Thing is, Superman has never been the Alpha male - he's never sought power, prestige or fame. As such he's never felt the need to be at the centre of glorious, epic battles the way a samurai, demi-gods or super-spies have.
Superman has never been about himself - he has been a symbol for the better angels of our nature. He is more often portrayed as a mythical equivalent to a Jesus rather than a Heracles. As an outsider, he has been distinct, therefore not tied to the same drives as the rest of us. As a being of unmatched power, he's never needed to fight for title or dive into epic, destructive battle to prove his superiority.
In the words of Chronicle scribe Max Landis, Superman has always been the the adult in the room.
Landis has a great rant
in which he articulates why he has no problem with Superman killing one person, if that's what it takes to save many, but takes issue with the fact that Supes allowed his epic battle to ravage his home town and the entire city of Metropolis.
Instead, Superman should have drawn the fight away from populated areas, away from earth even to ensure the minimum amount of damage to others.
Superman isn't interested in the win; he's interested in the public good. That's his difference; that's what makes him special. It's also why a guy like Lex Luthor, who strives to be the Alpha, loathes the Man of Steel as he does.
Lex Luthor may become the wealthiest business man, the master of the criminal underworld, even the President of the United States, but he can never beat Superman, and that's what fuels his hatred of his nemesis.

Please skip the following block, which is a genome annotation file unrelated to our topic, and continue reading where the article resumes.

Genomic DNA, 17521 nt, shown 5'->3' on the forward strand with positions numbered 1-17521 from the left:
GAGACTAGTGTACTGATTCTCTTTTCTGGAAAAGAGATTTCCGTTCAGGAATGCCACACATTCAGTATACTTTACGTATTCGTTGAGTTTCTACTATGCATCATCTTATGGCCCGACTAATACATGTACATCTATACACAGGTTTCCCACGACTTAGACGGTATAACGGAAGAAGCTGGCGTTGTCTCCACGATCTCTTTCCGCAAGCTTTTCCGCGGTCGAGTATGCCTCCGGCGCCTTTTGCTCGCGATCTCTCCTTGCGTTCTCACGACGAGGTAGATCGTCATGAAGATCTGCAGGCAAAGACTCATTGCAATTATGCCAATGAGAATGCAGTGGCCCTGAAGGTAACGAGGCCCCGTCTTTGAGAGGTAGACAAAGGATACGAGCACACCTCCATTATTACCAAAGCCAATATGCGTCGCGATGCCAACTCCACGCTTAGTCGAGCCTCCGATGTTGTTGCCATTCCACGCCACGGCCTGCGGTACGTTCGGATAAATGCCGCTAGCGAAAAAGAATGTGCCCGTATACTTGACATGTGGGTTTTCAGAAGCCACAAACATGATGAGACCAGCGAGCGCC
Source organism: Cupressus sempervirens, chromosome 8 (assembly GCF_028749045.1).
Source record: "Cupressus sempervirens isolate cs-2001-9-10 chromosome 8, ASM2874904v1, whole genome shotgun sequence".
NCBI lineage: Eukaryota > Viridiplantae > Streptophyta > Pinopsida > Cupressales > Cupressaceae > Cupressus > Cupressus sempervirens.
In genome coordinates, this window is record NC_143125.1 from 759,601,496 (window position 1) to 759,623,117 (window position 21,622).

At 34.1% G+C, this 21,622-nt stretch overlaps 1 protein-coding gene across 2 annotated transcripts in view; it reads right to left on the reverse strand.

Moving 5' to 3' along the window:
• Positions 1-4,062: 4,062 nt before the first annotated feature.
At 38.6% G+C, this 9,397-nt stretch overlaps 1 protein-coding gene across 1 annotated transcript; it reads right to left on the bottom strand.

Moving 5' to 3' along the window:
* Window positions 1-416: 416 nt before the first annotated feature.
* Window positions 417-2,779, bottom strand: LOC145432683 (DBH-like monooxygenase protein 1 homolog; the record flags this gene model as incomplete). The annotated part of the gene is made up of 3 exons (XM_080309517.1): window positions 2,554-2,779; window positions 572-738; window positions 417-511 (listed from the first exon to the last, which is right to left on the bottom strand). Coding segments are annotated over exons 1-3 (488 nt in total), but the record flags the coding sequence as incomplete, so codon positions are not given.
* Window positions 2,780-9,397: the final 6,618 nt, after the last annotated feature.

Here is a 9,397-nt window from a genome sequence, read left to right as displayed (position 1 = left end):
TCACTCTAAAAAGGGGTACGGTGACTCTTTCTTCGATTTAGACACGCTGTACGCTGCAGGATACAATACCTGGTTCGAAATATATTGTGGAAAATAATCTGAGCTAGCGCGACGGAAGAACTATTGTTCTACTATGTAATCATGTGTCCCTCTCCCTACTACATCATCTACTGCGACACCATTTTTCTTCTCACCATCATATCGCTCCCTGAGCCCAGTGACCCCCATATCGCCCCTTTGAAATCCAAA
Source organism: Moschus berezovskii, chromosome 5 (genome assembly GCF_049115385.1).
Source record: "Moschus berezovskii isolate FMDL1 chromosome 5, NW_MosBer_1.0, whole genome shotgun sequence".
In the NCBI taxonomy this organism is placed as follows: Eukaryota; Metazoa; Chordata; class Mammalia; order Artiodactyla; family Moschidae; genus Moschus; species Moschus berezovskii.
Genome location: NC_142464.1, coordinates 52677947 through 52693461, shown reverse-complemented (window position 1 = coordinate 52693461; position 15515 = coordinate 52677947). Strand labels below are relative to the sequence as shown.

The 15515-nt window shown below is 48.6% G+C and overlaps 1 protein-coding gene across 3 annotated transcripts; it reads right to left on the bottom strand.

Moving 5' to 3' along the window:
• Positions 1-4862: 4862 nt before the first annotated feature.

So how does a guy like Superman defeat an implacable foe like Lex Luthor?
We go back to Kathleen Wynne.
Wynne, again, is no demi-god, no superhero, no saviour. What she is, though, is a leader. Leaders differ from Alphas in that they put the people before themselves, always.
When she won the Liberal Leadership, Wynne immediately reached out to her former rivals to find ways they could move forward together. Others may have gloated, kicked Wynne loyalists out of the Party and claimed victory; Wynne immediately started to go back to work.
Even as her "defeated foes" continued to pick at her, trying to demonize and bring her down, force her to play at their level, Wynne has always remained the leader. She works with everyone who's willing and always leaves the door open for those who aren't.
Faced with an implacable foe, Wynne does what the best of leaders do - put the people first. If a "foe" of hers has a success, she recognizes it. When she herself makes a mistake, she recognizes that, too. The focus is never on bringing others down or making oneself bullet-proof - it's always, always on moving forward together.
In a Legislature that is often fractious and full of over-the-top personalities trying to portray themselves as super champions in epic combat, Wynne continues to be the adult in the room. Does she slip sometimes? Of course she does - she's human. But she never gives up, never stays down
- and she's winning converts as a result.
Instead of trying to bring her down or demonize her, Wynne's "foes" would do well to learn from her example and start leading themselves.
If our politicians can pull together and focus on fixing the province, just think what kind of message that would send to the rest of us.